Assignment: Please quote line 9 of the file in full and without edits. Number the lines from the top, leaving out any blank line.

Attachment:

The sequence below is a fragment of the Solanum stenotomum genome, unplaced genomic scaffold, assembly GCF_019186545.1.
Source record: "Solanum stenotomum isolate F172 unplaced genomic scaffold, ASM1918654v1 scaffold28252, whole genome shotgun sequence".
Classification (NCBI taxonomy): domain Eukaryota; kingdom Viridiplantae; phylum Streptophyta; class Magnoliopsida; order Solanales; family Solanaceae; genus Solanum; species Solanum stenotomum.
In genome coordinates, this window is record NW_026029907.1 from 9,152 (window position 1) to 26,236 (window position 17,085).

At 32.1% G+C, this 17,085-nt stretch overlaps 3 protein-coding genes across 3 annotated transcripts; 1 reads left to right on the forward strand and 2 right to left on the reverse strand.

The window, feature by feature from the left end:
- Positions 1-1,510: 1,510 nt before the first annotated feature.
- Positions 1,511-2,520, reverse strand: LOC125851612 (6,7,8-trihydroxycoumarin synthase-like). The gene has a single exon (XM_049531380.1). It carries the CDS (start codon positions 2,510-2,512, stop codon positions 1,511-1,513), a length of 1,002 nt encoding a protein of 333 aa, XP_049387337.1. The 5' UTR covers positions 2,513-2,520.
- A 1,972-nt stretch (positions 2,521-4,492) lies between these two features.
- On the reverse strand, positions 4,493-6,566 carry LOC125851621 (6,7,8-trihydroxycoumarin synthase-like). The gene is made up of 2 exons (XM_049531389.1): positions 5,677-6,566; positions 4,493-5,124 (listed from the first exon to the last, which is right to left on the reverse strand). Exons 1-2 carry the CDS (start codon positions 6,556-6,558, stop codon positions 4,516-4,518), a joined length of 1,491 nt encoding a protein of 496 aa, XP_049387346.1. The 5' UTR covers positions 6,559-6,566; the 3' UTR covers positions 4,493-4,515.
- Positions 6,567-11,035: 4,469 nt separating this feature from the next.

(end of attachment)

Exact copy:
- A 1,972-nt stretch (positions 2,521-4,492) lies between these two features.